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article imageWhy do migraines occur? Part 2: Migraines and anxiety

By Tim Sandle     Apr 11, 2017 in Health
Researchers have discovered that anxiety disorder is more common among people who have migraines compared with than those without migraines. Our review of this research is the second part of a two part article looking at migraines.
In part one, looking into migraines, we looked at a new study which found that dopamine levels in the brain drop and fluctuates during a migraine headache. The research suggests that migraines are linked to reward-motivated behavior. Moving from biological triggers to the psychological, the second part of our feature considers the connection between migraines and anxiety.
The link between migraines and anxiety has been made by scientists from the University of Toronto. According to lead researcher Professor Esme Fuller-Thomson: "this link between migraine and generalized anxiety disorders in the past year was partially explained by the disturbingly high prevalence of debilitating chronic pain and problems in managing household responsibilities among those with migraine."
The connection may run both ways. Those who suffer with anxiety disorder are more likely to suffer with migraines and the regular recurrence of migraines fuels anxiety, because it often interferes with family and work responsibilities and often happens with little or no warning.
A migraine is a moderate or severe headache felt as a throbbing pain on one side of the head. Many people have symptoms such as nausea, vomiting and increased sensitivity to light or sound. Migraines are a common medical condition among youth and adults, affecting 12 percent of people ages 12 and older. Migraines may alter brain structure, with some research showing how migraine raised the risk of brain lesions, white matter abnormalities and altered brain volume compared to people without the disorder. Preventive treatments of migraines include medications, nutritional supplements, lifestyle alterations, and surgery.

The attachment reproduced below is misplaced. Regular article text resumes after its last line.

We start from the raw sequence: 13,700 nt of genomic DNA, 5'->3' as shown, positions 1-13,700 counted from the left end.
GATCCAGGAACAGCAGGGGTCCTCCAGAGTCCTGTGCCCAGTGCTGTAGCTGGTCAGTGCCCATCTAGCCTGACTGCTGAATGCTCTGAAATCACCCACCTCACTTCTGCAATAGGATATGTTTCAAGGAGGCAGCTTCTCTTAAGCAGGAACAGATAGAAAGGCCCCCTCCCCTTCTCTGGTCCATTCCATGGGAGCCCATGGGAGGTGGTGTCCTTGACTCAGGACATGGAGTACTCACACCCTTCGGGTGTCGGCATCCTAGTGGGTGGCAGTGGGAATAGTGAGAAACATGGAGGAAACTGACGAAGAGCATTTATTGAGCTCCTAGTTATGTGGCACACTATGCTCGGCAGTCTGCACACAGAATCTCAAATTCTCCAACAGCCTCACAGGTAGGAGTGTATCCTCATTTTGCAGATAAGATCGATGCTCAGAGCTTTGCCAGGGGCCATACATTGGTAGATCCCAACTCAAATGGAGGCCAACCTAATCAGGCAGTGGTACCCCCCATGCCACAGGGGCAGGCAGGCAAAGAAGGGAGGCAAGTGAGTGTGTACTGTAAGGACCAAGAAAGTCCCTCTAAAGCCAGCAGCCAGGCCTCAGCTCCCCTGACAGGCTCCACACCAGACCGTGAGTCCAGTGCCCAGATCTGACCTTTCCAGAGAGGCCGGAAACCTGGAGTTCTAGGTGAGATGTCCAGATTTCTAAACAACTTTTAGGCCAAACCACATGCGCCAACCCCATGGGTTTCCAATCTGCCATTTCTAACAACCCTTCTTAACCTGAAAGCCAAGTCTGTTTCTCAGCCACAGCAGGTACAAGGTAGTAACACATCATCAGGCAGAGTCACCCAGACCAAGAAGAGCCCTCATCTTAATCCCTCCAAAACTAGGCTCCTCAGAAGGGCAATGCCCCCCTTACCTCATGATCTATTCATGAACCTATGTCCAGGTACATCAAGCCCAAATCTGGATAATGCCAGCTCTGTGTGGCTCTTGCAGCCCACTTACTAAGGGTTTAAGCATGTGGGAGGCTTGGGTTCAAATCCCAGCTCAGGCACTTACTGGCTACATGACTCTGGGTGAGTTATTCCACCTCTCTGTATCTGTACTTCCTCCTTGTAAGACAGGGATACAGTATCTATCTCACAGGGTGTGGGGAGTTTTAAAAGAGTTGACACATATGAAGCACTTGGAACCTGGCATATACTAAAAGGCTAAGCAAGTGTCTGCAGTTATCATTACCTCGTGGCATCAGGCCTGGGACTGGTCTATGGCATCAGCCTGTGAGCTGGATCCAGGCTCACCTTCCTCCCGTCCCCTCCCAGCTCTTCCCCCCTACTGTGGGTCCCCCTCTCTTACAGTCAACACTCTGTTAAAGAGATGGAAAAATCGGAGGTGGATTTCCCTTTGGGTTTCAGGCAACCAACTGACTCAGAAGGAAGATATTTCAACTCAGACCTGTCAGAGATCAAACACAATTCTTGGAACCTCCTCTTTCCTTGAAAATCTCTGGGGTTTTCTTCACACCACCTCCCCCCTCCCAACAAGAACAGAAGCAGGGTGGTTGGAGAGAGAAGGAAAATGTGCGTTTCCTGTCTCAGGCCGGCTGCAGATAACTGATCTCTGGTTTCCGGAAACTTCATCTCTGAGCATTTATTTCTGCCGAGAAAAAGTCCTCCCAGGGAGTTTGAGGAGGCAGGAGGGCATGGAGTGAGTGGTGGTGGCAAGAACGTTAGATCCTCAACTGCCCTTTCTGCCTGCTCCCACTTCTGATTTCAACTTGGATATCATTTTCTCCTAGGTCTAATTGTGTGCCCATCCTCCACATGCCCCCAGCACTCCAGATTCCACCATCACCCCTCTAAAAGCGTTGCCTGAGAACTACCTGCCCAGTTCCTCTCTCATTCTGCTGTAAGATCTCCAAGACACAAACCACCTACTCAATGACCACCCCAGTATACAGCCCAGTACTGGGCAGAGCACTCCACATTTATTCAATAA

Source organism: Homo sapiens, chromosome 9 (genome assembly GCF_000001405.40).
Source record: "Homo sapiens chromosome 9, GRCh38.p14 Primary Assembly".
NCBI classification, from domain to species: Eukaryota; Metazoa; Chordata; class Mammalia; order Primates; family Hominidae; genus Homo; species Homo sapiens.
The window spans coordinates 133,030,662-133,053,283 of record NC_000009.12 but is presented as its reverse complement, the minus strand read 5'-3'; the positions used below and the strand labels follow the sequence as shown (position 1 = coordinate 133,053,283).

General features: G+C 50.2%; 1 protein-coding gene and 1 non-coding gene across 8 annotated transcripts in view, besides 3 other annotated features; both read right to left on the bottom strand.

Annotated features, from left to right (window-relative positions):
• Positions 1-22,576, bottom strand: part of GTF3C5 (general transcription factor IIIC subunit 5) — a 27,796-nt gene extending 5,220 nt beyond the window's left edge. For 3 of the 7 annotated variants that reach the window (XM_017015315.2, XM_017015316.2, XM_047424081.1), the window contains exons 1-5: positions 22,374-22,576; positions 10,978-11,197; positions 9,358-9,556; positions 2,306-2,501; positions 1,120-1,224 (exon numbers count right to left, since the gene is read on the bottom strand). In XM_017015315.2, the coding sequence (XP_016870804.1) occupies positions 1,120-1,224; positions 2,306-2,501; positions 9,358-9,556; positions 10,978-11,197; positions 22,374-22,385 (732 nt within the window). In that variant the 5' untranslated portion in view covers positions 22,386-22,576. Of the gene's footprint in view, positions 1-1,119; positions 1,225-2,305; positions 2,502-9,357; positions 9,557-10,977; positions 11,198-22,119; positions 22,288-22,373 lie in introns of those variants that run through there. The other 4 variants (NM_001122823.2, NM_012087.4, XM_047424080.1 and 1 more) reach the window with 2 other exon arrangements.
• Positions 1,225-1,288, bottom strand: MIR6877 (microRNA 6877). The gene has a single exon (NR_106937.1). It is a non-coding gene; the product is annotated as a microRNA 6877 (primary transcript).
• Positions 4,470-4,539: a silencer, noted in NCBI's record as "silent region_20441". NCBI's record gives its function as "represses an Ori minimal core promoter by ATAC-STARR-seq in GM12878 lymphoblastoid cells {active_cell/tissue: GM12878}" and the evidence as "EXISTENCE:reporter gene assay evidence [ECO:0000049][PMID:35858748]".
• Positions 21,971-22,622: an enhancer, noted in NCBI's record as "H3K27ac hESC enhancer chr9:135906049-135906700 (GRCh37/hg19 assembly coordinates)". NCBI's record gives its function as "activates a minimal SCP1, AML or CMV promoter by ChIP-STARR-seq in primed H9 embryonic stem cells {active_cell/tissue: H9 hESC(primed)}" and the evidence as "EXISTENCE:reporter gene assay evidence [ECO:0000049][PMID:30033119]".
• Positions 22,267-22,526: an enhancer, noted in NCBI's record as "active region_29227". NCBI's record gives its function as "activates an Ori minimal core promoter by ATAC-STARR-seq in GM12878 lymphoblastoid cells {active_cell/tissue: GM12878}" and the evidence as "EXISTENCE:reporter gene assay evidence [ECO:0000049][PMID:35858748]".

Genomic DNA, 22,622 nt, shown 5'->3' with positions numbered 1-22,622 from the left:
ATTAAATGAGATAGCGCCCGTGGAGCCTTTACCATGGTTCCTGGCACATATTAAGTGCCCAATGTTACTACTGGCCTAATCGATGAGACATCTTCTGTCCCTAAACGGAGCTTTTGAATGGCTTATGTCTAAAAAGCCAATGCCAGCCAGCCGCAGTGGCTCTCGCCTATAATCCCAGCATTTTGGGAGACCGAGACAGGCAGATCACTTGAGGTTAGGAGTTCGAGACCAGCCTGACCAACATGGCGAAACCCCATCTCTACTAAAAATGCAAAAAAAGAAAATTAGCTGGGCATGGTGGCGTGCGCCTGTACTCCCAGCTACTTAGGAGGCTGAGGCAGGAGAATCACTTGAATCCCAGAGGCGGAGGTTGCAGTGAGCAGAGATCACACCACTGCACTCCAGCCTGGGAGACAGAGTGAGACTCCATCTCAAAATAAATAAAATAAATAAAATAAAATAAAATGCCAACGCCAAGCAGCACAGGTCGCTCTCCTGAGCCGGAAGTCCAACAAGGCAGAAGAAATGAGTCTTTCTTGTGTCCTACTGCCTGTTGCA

All pain medications can be dangerous if misused or abused.
All pain medications can be dangerous if misused or abused.
The new research looks at the association between migraine and anxiety. Generalized anxiety disorder is a feeling of unease, such as worry or fear that can be mild or severe. The feelings may cause physical symptoms, such as a fast heart rate and shakiness. The condition is characterized by excessive, uncontrollable and often irrational worry, that is, apprehensive expectation about events or activities.
The Canadian research discovered that men with migraine had double the odds of generalized anxiety disorder compared with women with migraine. The reason for this gender difference is unknown. It may relate to social factors, with men finding in harder to raise issues of anxiety and also being less likely to take migraine medication.
Across both men and women it was found that migraineurs (a word for those who suffer from migraines) who did not have a confidant were five times more likely to suffer from generalized anxiety disorder compared to those who had someone to confide in. Here the researchers emphasize the importance of social support.
The new research has been published in Headache: The Journal of Head and Face Pain. The research article is titled “Untangling the Association Between Migraine, Pain, and Anxiety: Examining Migraine and Generalized Anxiety Disorders in a Canadian Population Based Study.”
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